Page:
As a long time sufferer of lower back pain, I have tried a plethora of physical therapies for relief. This one sounds like it has some positive possibilities. For the record, I have experienced acupuncture and acupressure in the past with very good results.
“Acupressure is similar to acupuncture, but instead of needles, pressure is applied with a finger, thumb or device to specific points on the body,” says Susan Murphy, ScD, OTR, an associate professor of physical medicine and rehabilitation at Michigan Medicine and lead author of the study.
Murphy says that while acupressure has been previously studied — and found to be beneficial — in people with cancer-related or osteoarthritis pain, there are few studies that have examined acupressure in people with back pain.
In the study, published in Pain Medicine, the research team randomly assigned 67 participants with chronic low back pain into three groups: relaxing acupressure, stimulating acupressure or usual care.
“Relaxing acupressure is thought to be effective in reducing insomnia, while stimulating acupressure is thought to be effective in fatigue reduction,” Murphy says.
Participants in the acupressure groups were trained to administer acupressure on certain points of the body, and spent between 27 and 30 minutes daily, over the course of six weeks, performing the technique.
Participants in the usual care group were asked to continue whatever treatments they were currently receiving from their care providers to manage their back pain and fatigue.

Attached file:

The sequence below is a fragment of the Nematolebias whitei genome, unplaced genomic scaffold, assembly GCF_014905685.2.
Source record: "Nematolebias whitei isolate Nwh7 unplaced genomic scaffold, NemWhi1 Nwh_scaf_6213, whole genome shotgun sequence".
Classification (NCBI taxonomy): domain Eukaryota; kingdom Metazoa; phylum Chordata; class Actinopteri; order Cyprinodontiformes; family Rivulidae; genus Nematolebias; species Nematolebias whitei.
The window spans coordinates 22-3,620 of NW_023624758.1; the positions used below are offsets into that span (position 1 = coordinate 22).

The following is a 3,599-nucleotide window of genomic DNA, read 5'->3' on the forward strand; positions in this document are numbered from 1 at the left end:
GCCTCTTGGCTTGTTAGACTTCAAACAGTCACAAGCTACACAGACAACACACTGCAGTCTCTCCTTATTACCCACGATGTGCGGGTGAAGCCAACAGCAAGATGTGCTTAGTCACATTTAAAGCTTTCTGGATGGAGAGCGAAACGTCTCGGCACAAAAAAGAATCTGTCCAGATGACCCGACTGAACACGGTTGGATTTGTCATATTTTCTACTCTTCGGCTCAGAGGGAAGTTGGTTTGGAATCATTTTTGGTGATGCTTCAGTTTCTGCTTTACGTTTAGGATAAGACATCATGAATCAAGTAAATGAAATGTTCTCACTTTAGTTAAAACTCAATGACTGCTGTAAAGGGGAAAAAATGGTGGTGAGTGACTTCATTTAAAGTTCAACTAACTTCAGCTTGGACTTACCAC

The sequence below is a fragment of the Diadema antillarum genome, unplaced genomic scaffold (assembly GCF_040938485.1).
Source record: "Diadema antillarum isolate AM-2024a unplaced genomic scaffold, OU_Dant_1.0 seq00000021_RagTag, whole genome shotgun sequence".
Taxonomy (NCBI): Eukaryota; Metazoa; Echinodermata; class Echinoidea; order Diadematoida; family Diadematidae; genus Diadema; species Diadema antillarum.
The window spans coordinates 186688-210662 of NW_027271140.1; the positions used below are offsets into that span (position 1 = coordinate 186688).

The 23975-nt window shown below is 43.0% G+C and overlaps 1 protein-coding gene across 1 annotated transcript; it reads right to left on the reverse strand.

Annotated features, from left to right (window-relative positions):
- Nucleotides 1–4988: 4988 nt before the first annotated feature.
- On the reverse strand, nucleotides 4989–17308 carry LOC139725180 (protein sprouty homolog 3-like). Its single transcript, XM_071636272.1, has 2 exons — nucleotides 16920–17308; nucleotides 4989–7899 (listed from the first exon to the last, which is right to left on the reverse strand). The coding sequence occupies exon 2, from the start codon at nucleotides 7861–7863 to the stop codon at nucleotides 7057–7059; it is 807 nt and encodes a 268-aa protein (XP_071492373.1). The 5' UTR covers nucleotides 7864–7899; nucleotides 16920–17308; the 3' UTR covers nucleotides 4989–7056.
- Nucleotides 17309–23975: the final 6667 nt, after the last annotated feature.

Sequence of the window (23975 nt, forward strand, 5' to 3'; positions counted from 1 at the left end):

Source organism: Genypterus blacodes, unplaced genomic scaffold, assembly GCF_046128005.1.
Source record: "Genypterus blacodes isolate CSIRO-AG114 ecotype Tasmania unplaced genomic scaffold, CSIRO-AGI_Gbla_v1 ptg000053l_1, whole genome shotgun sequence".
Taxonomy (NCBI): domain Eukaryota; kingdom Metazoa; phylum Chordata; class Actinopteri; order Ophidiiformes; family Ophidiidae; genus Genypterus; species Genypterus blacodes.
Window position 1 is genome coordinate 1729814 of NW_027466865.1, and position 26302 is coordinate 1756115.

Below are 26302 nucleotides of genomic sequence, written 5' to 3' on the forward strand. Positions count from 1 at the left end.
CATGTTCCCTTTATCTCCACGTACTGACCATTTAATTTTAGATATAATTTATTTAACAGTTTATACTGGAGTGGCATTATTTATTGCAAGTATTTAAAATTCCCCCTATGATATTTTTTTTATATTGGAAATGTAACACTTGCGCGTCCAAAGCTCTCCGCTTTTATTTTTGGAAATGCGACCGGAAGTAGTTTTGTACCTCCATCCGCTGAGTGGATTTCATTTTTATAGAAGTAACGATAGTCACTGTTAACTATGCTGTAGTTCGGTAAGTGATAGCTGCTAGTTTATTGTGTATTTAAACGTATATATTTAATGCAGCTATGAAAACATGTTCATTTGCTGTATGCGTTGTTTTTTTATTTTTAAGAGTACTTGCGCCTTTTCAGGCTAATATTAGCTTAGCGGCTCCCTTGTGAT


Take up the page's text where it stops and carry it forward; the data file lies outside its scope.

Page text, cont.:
“Compared to the usual care group, we found that people who performed stimulating acupressure experienced pain and fatigue improvement and those that performed relaxing acupressure felt their pain had improved after six weeks,” Murphy says.
“We found no differences among the groups in terms of sleep quality or disability after the six weeks.”
Potential treatment option
Murphy notes that chronic pain is difficult to manage and people with the condition tend to have additional symptoms such as fatigue, sleep disturbance and depression.
“Better treatments are needed for chronic pain,” Murphy says. “Most treatments offered are medications, which have side effects, and in some cases, may increase the risk of abuse and addiction.”
She says this study highlights the benefits of a non-pharmacological treatment option that patients could perform easily on their own and see positive results.
“Although larger studies are needed, acupressure may be a useful pain management strategy given that it is low risk, low cost and easy to administer,” Murphy says.
“We also recommend additional studies into the different types of acupressure and how they could more specifically be targeted to patients based on their symptoms.”